When high school students are studying U.S. history, what are they really learning? History and civics, of course, but what about the folk music that prompted and described major turning points in our national development?
At ÉtudeHigh School, those things fit naturally together as part of the school’s use of interdisciplinary courses.
Interdisciplinary courses combine different content areas for units and lessons where they’re a natural fit, giving students a broader understanding of the subject. Not every subject is taught this way, of course, but the courses where it is offered broaden students’ opportunities and pique their interest in new ways.
Étude started small during the 2020-21 school year with one interdisciplinary course: A Small Place by Jamaica Kincaid, part of the University of Wisconsin’s Great World Texts programs, combining English and movement. Students read the book about imperialism and tourism in Antigua, learned about native dances and put it all together for their final project.
Great World Texts is currently the basis for combined English and social studies as students read The Autobiography of an Ex-Colored Man by James Weldon Johnson. Other examples include an applied physics class that combines science and engineering and a course on game design that combines drama and engineering as students study the elements of gaming and collaborate to design a game of their own.
Most course areas retain the traditional single-topic structure: humanities classes such as literature and social studies and science classes like biology and anatomy/physiology. Étude High School’s curriculum covers five course areas: Humanities, Science and Technology, Mathematical Reasoning, IDEA (creative thinking) and Habits of Professionalism.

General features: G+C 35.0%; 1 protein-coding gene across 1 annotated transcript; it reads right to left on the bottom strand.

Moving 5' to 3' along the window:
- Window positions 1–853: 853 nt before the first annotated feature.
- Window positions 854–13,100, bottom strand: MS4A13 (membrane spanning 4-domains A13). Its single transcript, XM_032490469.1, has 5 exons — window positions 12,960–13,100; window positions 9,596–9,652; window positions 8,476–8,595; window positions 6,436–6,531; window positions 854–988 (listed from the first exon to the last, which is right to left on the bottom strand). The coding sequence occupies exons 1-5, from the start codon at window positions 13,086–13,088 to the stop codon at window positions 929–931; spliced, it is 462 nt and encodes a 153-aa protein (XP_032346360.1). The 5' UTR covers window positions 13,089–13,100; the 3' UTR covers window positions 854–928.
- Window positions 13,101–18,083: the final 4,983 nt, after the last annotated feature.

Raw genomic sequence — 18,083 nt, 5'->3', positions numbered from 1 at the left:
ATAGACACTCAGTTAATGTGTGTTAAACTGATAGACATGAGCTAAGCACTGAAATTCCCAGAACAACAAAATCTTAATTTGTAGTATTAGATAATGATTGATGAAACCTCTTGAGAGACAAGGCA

Interdisciplinary courses break down the walls between subjects so students can look at a topic through different lenses, learning more and discovering something about their own interests and abilities in the process.
Addie Degenhardt, an English-Language Arts teacher, has been teaching the Great World Texts program for several years and has seen firsthand how the interdisciplinary approach reaches students.
“If we studied it simply from an English perspective, the value would be solely on the literature,” she said. “The social studies component, bringing in elements of social studies that aren’t necessarily addressed in the English component – political, social, cultural – allows them to have an immersive experience in the topic versus just through that one lens. They can create something beyond an essay—a project that conveys their well-rounded understanding of the topic.”
Theater and film teacher Mike Hanlon believes the more students can delve into a topic, the more they will learn and the farther they will go. And eliminating the barriers between subjects is one way to make that happen.
“It breaks down the walls between subjects,” said Hanlon, who has seen interdisciplinary units at all levels throughout Étude Group over the years. “We felt like it was a really successful way to make sure students are engaged and make sure they’re making something, not just taking a test or writing an essay at the end.”
Hanlon is involved in an interdisciplinary unit right now with biology students, who are studying genetics and body systems. The interdisciplinary part comes when the students take what they’re learning on that topic and turn it into a radio drama. It might sound a little far-fetched, but students who perform a live-action metaphor for body systems will remember what they learned in class.
Gauging by what students subsequently show in Presentations of Learning and other opportunities to highlight the work they’re proudest of, the interdisciplinary model is working, Degenhardt said.
“(Students) always presented stuff from the humanities department – at that time all classes were English and social studies combined,” she said. “The thinking is so much more elevated because of the fact that they’re learning from multiple avenues and incorporating multiple perspectives into their thinking and creations.”
Because the concept is still in its infancy at Étude High School, administrators are keeping a close eye on it. As long as student performance and test scores stay high, along with student interest, it will continue.